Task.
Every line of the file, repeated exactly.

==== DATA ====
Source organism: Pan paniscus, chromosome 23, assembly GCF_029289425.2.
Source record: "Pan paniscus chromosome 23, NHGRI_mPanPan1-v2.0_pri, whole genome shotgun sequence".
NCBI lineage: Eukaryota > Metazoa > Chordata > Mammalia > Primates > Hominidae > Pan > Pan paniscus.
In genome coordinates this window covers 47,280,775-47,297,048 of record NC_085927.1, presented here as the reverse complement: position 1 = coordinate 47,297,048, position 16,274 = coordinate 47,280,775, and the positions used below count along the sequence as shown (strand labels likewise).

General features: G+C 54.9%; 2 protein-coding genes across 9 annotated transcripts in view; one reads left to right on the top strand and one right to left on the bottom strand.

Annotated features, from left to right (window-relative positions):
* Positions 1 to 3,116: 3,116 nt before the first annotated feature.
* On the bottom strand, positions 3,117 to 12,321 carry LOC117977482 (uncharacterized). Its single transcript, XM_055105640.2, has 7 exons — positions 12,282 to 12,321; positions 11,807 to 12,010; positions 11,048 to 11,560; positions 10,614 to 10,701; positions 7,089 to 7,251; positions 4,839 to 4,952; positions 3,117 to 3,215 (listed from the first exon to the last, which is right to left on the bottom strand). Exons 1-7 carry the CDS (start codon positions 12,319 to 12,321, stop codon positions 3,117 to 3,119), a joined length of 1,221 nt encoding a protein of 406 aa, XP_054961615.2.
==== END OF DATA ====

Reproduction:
Source organism: Pan paniscus, chromosome 23, assembly GCF_029289425.2.
Source record: "Pan paniscus chromosome 23, NHGRI_mPanPan1-v2.0_pri, whole genome shotgun sequence".
NCBI lineage: Eukaryota > Metazoa > Chordata > Mammalia > Primates > Hominidae > Pan > Pan paniscus.
In genome coordinates this window covers 47,280,775-47,297,048 of record NC_085927.1, presented here as the reverse complement: position 1 = coordinate 47,297,048, position 16,274 = coordinate 47,280,775, and the positions used below count along the sequence as shown (strand labels likewise).

General features: G+C 54.9%; 2 protein-coding genes across 9 annotated transcripts in view; one reads left to right on the top strand and one right to left on the bottom strand.

Annotated features, from left to right (window-relative positions):
* Positions 1 to 3,116: 3,116 nt before the first annotated feature.
* On the bottom strand, positions 3,117 to 12,321 carry LOC117977482 (uncharacterized). Its single transcript, XM_055105640.2, has 7 exons — positions 12,282 to 12,321; positions 11,807 to 12,010; positions 11,048 to 11,560; positions 10,614 to 10,701; positions 7,089 to 7,251; positions 4,839 to 4,952; positions 3,117 to 3,215 (listed from the first exon to the last, which is right to left on the bottom strand). Exons 1-7 carry the CDS (start codon positions 12,319 to 12,321, stop codon positions 3,117 to 3,119), a joined length of 1,221 nt encoding a protein of 406 aa, XP_054961615.2.